Reg Jones Expert's View

The rules governing Law Enforcement Officer and Firefighter retirement are different from those of other employees. Following is a summary of rules that apply to these special provision category employees covered by CSRS. We’ll look at FERS next.

Eligibility Requirements under CSRS

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Law Enforcement Officers and Firefighters can retire at an earlier age than most other employees. To be eligible to retire, you must be at least age 50 with 20 or more years of special provision covered service. Unused sick leave can’t be used to meet the minimum service requirement. The same is true of military service unless you go directly from a special provision position into the military, return to a covered position and make the military service deposit.

Mandatory Separation

If you have completed 20 years of service under these special retirement provisions, you must be separated on the last day of the month in which you reach age 57, if you are currently occupying a law enforcement or firefighter position. However, in the public interest, an agency head may exempt you from mandatory separation until age 60.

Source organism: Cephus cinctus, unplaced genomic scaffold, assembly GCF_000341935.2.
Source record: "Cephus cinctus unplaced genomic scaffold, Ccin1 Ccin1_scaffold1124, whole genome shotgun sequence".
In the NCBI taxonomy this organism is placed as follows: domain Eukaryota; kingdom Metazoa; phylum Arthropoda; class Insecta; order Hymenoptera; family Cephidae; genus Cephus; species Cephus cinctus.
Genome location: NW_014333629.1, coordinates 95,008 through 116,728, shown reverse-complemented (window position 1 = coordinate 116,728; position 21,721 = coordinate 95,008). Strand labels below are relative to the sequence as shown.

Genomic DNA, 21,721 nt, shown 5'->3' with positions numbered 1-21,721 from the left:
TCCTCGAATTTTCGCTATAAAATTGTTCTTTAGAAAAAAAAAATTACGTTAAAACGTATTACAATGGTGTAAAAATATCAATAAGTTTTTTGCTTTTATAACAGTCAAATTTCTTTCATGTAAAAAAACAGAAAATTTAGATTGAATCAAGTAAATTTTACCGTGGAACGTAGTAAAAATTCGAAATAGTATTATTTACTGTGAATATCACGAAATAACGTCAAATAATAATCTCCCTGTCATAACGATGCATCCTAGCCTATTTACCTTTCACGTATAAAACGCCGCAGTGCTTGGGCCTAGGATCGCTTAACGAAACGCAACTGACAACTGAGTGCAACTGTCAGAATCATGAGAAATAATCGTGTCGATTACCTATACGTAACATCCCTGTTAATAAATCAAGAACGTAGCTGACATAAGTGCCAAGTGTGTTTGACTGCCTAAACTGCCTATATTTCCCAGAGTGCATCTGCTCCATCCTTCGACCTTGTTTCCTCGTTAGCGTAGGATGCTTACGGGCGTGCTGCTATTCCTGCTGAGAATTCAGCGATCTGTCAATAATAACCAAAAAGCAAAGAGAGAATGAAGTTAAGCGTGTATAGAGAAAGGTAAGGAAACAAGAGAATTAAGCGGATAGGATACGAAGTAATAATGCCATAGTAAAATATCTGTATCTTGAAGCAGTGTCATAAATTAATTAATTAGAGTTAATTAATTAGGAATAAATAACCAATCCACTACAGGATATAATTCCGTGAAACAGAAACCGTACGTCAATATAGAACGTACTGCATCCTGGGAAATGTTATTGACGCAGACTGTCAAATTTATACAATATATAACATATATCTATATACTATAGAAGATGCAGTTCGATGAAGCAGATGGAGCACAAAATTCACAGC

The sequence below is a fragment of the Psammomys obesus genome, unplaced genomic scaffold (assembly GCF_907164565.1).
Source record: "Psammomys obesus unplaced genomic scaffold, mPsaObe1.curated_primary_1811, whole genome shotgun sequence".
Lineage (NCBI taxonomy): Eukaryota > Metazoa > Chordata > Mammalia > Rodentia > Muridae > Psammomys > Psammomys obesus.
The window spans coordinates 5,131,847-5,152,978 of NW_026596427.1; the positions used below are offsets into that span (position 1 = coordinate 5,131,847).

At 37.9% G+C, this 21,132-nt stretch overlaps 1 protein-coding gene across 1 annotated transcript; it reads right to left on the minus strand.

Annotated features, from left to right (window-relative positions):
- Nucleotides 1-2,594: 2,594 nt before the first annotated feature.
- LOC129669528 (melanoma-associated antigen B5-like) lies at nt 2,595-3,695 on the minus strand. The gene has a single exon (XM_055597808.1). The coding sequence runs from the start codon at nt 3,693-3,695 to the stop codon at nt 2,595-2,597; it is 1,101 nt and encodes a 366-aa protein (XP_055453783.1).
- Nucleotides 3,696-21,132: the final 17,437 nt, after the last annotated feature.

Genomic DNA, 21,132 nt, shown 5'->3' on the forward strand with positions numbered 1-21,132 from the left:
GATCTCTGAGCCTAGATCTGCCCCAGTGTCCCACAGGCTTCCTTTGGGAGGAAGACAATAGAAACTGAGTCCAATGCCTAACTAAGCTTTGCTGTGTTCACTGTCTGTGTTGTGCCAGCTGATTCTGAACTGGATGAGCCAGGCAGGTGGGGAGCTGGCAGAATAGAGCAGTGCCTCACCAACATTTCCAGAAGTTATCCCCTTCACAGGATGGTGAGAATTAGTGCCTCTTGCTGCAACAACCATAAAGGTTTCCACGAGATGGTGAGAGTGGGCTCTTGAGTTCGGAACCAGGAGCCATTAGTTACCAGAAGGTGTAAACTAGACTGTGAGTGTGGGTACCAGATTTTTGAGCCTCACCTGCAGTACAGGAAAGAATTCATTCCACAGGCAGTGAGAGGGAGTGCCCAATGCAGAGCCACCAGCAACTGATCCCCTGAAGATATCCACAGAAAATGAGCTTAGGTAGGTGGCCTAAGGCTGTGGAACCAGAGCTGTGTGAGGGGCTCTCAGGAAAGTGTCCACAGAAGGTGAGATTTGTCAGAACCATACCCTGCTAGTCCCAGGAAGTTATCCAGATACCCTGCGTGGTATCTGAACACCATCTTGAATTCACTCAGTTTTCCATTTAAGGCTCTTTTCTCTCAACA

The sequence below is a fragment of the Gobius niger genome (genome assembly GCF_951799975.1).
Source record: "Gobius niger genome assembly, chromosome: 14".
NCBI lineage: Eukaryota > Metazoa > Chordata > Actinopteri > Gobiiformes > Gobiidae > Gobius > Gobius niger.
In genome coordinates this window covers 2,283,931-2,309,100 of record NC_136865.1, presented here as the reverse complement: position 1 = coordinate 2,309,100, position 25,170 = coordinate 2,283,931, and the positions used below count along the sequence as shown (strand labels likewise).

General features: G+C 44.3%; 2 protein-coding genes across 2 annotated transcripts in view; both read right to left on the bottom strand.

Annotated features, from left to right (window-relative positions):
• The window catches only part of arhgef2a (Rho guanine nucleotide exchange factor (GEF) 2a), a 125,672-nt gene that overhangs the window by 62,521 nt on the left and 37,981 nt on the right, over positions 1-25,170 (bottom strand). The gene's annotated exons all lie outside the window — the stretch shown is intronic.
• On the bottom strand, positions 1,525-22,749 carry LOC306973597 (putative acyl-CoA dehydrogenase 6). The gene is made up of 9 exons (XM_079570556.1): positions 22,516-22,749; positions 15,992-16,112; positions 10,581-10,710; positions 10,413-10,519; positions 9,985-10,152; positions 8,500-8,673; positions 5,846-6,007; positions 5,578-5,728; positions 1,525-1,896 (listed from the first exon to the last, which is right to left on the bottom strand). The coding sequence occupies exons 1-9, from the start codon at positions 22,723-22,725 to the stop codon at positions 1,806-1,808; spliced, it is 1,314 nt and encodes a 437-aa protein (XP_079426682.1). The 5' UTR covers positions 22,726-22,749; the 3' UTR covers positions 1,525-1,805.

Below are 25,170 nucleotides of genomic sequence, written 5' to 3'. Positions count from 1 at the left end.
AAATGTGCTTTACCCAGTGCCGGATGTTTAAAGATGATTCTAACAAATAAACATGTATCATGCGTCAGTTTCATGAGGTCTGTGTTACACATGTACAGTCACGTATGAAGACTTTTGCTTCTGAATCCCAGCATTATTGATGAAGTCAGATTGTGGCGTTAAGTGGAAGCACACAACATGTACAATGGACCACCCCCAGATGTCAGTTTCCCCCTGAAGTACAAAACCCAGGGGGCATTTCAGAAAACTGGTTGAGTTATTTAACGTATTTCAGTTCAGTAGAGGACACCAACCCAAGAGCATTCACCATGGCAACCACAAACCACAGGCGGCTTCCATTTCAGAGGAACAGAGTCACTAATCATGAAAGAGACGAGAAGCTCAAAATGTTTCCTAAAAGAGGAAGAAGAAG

Note: Once you’ve met the age and service requirements, you don’t need to stay in a covered position to retire under the special provisions. You can take a non-covered job, avoid mandatory separation, and still receive the enhanced computation for those 20 years of special provision service, with the remaining years of service computed using the standard formula.

Annuity Computation

Because of the nature of these positions, the annuity is calculated using an enhanced formula that is more generous than fellow CSRS employees enjoy. However, to receive the enhanced computation, one-half percent more is paid into the retirement fund.

More on Federal Annuity Calculation for LEOs and Firefighters at ask.FEDweek.com

To calculate the annuity multiply 2½ percent x 20 years of special provision service x your “high-3” average salary. All years and months over 20, even if covered by the special provisions and including your unused sick leave, are then multiplied by 2%. Add the dollar figures together and you have your starting annuity.

Check back for FERS rules governing LEOs and FFs.